Change search
ReferencesLink to record
Permanent link

Direct link
Pain following stroke, initially and at 3 and 18 months after stroke, and its association with other disabilities
Stockholm University, Faculty of Social Sciences, Aging Research Center (ARC), (together with KI).
2012 (English)In: European Journal of Neurology, ISSN 1351-5101, E-ISSN 1468-1331, Vol. 19, no 10, 1325-1330 p.Article in journal (Refereed) Published
Abstract [en]

Background and purpose A general hypothesis is that pain following stroke (PFS) causes disabilities. However, the clinical implication of PFS on other disabilities after stroke and vice versa has not been fully investigated. The aims of this observational study were to analyze the correlation between PFS and other disabilities at different time points after stroke, whether PFS can be a predictor of coming disabilities and whether other disabilities can be predictors of coming PFS. Methods Patients with a first-ever stroke were assessed initially (n similar to=similar to 109), and at 3 (n similar to=similar to 95) and 18 months (n similar to=similar to 66) after stroke for PFS, mobility, self-care as well as touch, proprioceptive, muscle tone, and movement functions. Results PFS was correlated to impaired upper extremity movement function on all occasions, while the correlations between PFS and other disabilities varied across the three occasions. Initial PFS and PFS at 3 similar to months did not independently predict coming disabilities. Initial mobility limitation independently predicted PFS at 3 similar to months and impaired touch function, initially and at 3 similar to months, independently predicted PFS at 18 similar to months. No other disabilities independently predicted coming PFS. Conclusions The present results do not support the hypothesis that PFS causes other disabilities. Our results indicate that PFS is correlated to other disabilities; however, no ultimate conclusions can be drawn on causality. PFS was not a predictor of coming disabilities, while some disabilities were predictors of coming PFS.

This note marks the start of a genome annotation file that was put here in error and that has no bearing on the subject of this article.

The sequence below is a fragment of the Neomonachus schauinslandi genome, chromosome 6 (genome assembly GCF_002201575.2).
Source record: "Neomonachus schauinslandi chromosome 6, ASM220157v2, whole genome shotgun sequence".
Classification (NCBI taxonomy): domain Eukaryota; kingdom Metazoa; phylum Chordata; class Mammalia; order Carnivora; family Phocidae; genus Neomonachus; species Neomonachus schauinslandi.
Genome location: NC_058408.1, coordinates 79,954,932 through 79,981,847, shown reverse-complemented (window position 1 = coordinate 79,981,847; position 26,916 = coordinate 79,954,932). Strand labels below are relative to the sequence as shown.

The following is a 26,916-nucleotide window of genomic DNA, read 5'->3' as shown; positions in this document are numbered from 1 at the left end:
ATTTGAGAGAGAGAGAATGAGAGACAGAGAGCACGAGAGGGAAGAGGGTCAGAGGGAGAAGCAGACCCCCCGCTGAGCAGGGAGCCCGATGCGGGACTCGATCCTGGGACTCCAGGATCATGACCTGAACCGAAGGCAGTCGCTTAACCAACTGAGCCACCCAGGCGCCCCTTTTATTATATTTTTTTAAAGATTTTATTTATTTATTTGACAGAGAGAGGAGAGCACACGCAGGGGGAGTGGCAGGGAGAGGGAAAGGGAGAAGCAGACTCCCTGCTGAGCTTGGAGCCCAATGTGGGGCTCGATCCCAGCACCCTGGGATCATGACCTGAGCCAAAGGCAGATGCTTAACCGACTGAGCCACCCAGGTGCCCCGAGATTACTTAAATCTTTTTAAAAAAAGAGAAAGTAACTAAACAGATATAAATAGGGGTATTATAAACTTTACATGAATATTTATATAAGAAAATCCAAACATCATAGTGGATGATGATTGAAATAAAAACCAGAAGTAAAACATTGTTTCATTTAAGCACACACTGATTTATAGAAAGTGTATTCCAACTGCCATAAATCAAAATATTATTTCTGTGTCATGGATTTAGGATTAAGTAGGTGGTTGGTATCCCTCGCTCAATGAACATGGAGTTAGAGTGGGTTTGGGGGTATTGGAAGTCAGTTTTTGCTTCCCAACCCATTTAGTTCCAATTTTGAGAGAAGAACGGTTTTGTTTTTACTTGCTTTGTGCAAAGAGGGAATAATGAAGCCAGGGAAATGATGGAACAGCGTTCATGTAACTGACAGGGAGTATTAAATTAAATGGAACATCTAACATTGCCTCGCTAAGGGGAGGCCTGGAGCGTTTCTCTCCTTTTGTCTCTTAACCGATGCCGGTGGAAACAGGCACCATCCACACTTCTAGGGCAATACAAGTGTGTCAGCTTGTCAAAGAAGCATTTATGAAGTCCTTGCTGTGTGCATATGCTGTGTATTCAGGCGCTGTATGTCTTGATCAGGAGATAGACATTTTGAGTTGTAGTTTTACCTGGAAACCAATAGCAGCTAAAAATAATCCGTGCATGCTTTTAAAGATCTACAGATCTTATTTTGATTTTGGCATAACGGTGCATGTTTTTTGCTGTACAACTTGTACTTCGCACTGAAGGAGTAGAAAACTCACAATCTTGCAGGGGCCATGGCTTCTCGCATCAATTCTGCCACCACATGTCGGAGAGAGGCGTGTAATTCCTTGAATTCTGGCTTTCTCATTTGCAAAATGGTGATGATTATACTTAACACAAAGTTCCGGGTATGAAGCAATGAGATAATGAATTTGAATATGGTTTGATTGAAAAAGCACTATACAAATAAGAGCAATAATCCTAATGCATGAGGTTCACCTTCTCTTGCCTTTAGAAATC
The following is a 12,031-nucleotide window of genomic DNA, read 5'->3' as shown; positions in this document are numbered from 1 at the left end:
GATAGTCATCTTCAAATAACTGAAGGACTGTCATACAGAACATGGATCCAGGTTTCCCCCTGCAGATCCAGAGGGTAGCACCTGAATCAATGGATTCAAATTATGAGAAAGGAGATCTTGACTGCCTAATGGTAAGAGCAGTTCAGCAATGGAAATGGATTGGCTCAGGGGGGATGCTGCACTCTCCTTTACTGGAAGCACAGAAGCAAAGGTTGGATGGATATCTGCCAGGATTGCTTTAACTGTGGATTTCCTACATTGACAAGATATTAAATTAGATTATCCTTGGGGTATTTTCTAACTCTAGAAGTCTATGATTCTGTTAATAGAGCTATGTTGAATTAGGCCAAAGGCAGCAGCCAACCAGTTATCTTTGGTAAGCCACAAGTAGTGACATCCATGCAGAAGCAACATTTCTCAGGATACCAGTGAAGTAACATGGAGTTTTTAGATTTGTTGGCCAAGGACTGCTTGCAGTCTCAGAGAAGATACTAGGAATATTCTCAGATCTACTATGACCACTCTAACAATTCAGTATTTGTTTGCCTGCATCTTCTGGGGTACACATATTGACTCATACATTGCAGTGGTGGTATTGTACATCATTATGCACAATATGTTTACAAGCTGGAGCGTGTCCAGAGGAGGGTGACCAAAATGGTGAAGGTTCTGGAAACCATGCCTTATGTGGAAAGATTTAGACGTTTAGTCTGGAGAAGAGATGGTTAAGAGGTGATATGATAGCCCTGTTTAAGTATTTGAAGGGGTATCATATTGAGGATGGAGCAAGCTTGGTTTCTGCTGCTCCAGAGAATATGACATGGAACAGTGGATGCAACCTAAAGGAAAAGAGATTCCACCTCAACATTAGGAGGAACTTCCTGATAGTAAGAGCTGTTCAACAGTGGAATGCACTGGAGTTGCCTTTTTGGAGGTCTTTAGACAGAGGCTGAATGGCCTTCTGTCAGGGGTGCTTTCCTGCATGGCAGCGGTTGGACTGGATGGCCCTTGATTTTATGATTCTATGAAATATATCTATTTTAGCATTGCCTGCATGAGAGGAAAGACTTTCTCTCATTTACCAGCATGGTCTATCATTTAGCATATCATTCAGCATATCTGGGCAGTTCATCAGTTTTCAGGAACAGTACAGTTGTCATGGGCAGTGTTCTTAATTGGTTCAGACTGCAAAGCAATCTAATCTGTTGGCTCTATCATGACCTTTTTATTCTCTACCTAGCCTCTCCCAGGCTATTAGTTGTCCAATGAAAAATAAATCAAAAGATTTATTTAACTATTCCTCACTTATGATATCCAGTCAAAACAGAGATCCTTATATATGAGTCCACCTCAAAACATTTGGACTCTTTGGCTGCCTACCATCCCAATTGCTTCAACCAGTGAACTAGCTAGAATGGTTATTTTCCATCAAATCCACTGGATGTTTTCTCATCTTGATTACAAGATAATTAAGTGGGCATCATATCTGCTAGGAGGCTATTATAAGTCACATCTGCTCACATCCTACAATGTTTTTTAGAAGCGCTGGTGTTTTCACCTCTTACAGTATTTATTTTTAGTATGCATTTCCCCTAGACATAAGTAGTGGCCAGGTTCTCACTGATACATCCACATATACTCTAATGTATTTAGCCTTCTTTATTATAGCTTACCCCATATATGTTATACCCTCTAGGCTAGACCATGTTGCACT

Place, publisher, year, edition, pages
2012. Vol. 19, no 10, 1325-1330 p.
Keyword [en]
associations, disability, pain, prevalence, prognoses, stroke
National Category
Neurology Neurosciences
URN: urn:nbn:se:su:diva-82130DOI: 10.1111/j.1468-1331.2012.03747.xISI: 000308712200012OAI: diva2:566742


Available from: 2012-11-09 Created: 2012-11-08 Last updated: 2013-01-08Bibliographically approved

Open Access in DiVA

No full text

Other links

Publisher's full text
By organisation
Aging Research Center (ARC), (together with KI)
In the same journal
European Journal of Neurology

Search outside of DiVA

GoogleGoogle Scholar
The number of downloads is the sum of all downloads of full texts. It may include eg previous versions that are now no longer available

Altmetric score

Total: 13 hits
ReferencesLink to record
Permanent link

Direct link